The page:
Maybe a different take on resolution would be worth something. Traditionally, during days of auld lang syne, the operative definition of the word involves statements of firm determination relative to particular actions, either to be taken or to be avoided. One might resolve to lose weight, for example, or quit smoking.

Another definition of resolution has to do with problem-solving. Resolution is the just and equitable settlement of a dispute or controversy.

There’s nothing wrong with self-improvement. All of us would do well to take better care of our emotional, physical, intellectual, and spiritual health and we have nothing to lose by declaring our intentions to do so. In fact, “People who explicitly make resolutions are 10 times more likely to attain their goals than people who don’t explicitly make resolutions.” (That comes from one of those google searches, http://www.statisticbrain.com/new-years-resolution-statistics/)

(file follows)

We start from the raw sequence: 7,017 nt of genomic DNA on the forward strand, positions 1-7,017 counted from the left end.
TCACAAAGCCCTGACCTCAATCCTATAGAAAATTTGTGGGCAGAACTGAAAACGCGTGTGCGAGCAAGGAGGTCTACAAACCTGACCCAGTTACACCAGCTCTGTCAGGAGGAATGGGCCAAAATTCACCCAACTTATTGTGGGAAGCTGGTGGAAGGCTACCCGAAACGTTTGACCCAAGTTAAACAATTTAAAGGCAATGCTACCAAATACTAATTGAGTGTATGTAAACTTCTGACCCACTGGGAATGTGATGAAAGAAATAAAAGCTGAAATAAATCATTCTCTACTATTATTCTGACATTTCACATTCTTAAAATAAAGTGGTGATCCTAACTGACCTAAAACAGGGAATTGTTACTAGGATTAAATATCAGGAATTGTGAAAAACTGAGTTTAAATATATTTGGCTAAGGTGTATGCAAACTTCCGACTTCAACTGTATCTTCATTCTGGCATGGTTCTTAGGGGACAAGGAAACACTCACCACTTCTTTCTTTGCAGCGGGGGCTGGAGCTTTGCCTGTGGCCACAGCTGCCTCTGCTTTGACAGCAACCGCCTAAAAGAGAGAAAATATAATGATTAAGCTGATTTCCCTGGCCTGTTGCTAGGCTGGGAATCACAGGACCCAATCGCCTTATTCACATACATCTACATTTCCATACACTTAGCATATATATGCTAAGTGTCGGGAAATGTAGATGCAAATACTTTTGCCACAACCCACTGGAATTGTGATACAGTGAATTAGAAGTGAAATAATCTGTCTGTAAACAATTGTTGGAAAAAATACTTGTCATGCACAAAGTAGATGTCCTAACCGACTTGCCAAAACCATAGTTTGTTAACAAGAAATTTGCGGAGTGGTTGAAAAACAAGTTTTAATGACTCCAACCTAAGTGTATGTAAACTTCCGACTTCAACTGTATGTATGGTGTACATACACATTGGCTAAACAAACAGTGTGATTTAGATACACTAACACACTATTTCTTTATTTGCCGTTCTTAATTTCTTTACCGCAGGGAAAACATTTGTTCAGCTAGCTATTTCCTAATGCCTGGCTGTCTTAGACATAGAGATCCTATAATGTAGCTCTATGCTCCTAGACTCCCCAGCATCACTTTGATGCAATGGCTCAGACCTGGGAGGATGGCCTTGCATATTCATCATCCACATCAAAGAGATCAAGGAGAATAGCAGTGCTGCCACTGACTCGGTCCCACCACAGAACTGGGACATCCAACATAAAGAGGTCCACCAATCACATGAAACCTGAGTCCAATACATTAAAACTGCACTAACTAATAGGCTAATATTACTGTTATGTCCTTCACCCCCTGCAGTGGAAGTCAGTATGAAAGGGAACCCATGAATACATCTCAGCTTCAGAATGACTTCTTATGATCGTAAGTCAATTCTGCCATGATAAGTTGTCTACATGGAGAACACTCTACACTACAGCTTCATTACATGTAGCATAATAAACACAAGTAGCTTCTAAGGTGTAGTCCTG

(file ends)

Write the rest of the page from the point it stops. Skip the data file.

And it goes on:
But an article that I, or any of our area pastors, could write no matter what time of year it is would speak to the need for the employment of every resource of grace—forgiveness, compassion, reconciliation, redemption. It would encourage us to “let justice roll down like waters and righteousness like an ever flowing stream” (Amos 5:24, NRSV) and it would remind us that Jesus called peacemakers blessed.

We don’t need to wait until it’s time to flip a page of the calendar to “learn to do good, seek justice, rescue the oppressed, defend the orphan, plead for the widow” (Isaiah 1:16b-17, NRSV). New Year’s resolutions? Let’s make New Day’s resolutions, every day, always to be part of the solution, actively and intentionally.